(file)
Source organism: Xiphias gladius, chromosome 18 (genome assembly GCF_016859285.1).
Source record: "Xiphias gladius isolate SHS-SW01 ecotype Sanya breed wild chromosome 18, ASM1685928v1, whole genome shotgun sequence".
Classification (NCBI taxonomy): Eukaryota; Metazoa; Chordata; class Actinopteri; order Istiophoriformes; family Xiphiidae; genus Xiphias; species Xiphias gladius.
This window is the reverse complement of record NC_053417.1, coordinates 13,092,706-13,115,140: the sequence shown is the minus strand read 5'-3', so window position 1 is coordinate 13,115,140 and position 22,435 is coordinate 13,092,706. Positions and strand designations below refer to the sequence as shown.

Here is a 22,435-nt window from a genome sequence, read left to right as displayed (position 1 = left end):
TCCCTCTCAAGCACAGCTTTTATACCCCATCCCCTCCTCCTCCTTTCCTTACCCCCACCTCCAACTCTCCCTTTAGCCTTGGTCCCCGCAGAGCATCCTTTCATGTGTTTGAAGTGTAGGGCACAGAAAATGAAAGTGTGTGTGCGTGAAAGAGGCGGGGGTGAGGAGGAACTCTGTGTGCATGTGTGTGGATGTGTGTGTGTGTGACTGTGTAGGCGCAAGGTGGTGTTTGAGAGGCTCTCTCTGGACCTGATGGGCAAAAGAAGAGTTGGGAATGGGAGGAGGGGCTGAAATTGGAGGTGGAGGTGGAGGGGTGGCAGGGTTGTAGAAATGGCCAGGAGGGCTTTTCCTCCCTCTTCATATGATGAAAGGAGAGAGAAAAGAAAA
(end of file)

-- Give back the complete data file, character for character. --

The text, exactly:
Source organism: Xiphias gladius, chromosome 18 (genome assembly GCF_016859285.1).
Source record: "Xiphias gladius isolate SHS-SW01 ecotype Sanya breed wild chromosome 18, ASM1685928v1, whole genome shotgun sequence".
Classification (NCBI taxonomy): Eukaryota; Metazoa; Chordata; class Actinopteri; order Istiophoriformes; family Xiphiidae; genus Xiphias; species Xiphias gladius.
This window is the reverse complement of record NC_053417.1, coordinates 13,092,706-13,115,140: the sequence shown is the minus strand read 5'-3', so window position 1 is coordinate 13,115,140 and position 22,435 is coordinate 13,092,706. Positions and strand designations below refer to the sequence as shown.

Here is a 22,435-nt window from a genome sequence, read left to right as displayed (position 1 = left end):
TCCCTCTCAAGCACAGCTTTTATACCCCATCCCCTCCTCCTCCTTTCCTTACCCCCACCTCCAACTCTCCCTTTAGCCTTGGTCCCCGCAGAGCATCCTTTCATGTGTTTGAAGTGTAGGGCACAGAAAATGAAAGTGTGTGTGCGTGAAAGAGGCGGGGGTGAGGAGGAACTCTGTGTGCATGTGTGTGGATGTGTGTGTGTGTGACTGTGTAGGCGCAAGGTGGTGTTTGAGAGGCTCTCTCTGGACCTGATGGGCAAAAGAAGAGTTGGGAATGGGAGGAGGGGCTGAAATTGGAGGTGGAGGTGGAGGGGTGGCAGGGTTGTAGAAATGGCCAGGAGGGCTTTTCCTCCCTCTTCATATGATGAAAGGAGAGAGAAAAGAAAA